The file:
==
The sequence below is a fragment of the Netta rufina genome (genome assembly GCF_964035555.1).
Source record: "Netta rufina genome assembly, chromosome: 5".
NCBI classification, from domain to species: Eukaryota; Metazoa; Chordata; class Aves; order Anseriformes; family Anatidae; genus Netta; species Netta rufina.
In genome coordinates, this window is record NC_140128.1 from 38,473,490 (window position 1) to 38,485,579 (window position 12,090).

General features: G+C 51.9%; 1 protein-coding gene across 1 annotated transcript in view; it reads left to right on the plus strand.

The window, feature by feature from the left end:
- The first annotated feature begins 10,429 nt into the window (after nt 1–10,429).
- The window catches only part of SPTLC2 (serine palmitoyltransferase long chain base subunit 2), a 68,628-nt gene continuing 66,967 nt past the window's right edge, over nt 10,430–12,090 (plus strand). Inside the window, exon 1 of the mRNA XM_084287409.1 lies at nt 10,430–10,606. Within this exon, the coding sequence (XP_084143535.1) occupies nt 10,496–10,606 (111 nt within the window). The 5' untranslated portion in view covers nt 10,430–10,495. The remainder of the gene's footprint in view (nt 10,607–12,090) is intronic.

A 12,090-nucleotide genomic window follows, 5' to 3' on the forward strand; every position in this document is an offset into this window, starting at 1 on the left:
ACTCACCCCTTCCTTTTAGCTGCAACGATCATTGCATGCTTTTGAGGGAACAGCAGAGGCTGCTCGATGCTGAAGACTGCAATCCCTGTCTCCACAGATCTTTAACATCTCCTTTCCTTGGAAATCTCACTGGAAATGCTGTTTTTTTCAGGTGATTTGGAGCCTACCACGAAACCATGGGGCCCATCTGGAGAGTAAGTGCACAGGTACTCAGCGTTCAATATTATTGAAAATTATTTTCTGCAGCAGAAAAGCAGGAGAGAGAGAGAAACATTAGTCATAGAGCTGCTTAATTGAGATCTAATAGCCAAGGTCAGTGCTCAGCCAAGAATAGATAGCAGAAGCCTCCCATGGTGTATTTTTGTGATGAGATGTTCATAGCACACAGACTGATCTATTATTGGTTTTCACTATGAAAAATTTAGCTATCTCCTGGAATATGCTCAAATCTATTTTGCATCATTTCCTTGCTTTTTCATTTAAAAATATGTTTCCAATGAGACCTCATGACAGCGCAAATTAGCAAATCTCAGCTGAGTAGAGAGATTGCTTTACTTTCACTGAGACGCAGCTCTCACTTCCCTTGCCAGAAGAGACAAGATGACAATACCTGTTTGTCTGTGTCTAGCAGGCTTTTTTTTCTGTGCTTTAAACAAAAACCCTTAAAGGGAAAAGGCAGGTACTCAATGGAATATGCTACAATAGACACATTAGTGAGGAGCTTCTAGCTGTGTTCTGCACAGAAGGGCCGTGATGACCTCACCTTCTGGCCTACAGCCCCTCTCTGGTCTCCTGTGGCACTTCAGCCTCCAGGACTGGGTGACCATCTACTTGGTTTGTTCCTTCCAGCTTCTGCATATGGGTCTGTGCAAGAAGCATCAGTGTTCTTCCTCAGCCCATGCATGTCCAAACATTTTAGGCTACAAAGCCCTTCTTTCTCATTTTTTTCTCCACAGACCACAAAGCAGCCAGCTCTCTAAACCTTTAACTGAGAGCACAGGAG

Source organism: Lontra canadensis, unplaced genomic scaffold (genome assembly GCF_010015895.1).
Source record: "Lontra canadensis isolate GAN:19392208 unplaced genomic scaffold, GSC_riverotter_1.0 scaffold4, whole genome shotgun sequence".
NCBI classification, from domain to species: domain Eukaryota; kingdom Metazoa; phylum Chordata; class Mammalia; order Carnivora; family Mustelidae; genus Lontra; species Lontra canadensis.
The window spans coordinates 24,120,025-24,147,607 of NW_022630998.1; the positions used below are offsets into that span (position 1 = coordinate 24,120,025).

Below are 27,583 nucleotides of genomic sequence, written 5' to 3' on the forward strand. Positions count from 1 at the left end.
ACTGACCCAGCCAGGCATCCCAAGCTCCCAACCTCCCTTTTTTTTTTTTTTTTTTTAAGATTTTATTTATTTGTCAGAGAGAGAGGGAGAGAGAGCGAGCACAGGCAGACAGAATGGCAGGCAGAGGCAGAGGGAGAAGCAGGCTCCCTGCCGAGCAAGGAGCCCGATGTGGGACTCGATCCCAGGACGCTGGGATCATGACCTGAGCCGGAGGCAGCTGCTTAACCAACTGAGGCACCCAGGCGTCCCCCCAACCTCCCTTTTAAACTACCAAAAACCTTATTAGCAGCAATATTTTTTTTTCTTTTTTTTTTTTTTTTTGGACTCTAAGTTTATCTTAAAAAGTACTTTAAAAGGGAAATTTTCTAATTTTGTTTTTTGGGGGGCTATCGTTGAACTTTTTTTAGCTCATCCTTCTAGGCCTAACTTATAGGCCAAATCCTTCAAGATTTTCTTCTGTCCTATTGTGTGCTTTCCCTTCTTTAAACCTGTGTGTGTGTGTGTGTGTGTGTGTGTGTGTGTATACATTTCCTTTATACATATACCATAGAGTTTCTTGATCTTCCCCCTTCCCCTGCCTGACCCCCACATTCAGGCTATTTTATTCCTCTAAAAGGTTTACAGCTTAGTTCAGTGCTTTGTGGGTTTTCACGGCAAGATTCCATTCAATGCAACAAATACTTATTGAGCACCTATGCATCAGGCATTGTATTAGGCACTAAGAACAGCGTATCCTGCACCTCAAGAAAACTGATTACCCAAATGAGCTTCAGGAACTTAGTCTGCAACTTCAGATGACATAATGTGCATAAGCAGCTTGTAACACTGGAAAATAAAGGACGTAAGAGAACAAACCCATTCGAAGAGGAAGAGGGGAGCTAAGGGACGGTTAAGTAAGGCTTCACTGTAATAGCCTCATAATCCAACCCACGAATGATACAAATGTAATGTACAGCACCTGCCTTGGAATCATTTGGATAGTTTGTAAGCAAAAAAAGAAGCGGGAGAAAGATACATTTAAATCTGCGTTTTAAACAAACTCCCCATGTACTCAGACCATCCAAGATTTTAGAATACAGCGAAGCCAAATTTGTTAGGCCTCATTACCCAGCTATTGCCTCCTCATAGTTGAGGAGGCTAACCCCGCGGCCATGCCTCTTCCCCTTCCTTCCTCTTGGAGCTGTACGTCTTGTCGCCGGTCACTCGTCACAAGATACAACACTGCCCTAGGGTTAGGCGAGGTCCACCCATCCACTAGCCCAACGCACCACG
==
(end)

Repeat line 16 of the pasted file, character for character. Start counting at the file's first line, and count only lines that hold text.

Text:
ACTGACCCAGCCAGGCATCCCAAGCTCCCAACCTCCCTTTTTTTTTTTTTTTTTTTAAGATTTTATTTATTTGTCAGAGAGAGAGGGAGAGAGAGCGAGCACAGGCAGACAGAATGGCAGGCAGAGGCAGAGGGAGAAGCAGGCTCCCTGCCGAGCAAGGAGCCCGATGTGGGACTCGATCCCAGGACGCTGGGATCATGACCTGAGCCGGAGGCAGCTGCTTAACCAACTGAGGCACCCAGGCGTCCCCCCAACCTCCCTTTTAAACTACCAAAAACCTTATTAGCAGCAATATTTTTTTTTCTTTTTTTTTTTTTTTTTGGACTCTAAGTTTATCTTAAAAAGTACTTTAAAAGGGAAATTTTCTAATTTTGTTTTTTGGGGGGCTATCGTTGAACTTTTTTTAGCTCATCCTTCTAGGCCTAACTTATAGGCCAAATCCTTCAAGATTTTCTTCTGTCCTATTGTGTGCTTTCCCTTCTTTAAACCTGTGTGTGTGTGTGTGTGTGTGTGTGTGTGTGTATACATTTCCTTTATACATATACCATAGAGTTTCTTGATCTTCCCCCTTCCCCTGCCTGACCCCCACATTCAGGCTATTTTATTCCTCTAAAAGGTTTACAGCTTAGTTCAGTGCTTTGTGGGTTTTCACGGCAAGATTCCATTCAATGCAACAAATACTTATTGAGCACCTATGCATCAGGCATTGTATTAGGCACTAAGAACAGCGTATCCTGCACCTCAAGAAAACTGATTACCCAAATGAGCTTCAGGAACTTAGTCTGCAACTTCAGATGACATAATGTGCATAAGCAGCTTGTAACACTGGAAAATAAAGGACGTAAGAGAACAAACCCATTCGAAGAGGAAGAGGGGAGCTAAGGGACGGTTAAGTAAGGCTTCACTGTAATAGCCTCATAATCCAACCCACGAATGATACAAATGTAATGTACAGCACCTGCCTTGGAATCATTTGGATAGTTTGTAAGCAAAAAAAGAAGCGGGAGAAAGATACATTTAAATCTGCGTTTTAAACAAACTCCCCATGTACTCAGACCATCCAAGATTTTAGAATACAGCGAAGCCAAATTTGTTAGGCCTCATTACCCAGCTATTGCCTCCTCATAGTTGAGGAGGCTAACCCCGCGGCCATGCCTCTTCCCCTTCCTTCCTCTTGGAGCTGTACGTCTTGTCGCCGGTCACTCGTCACAAGATACAACACTGCCCTAGGGTTAGGCGAGGTCCACCCATCCACTAGCCCAACGCACCACG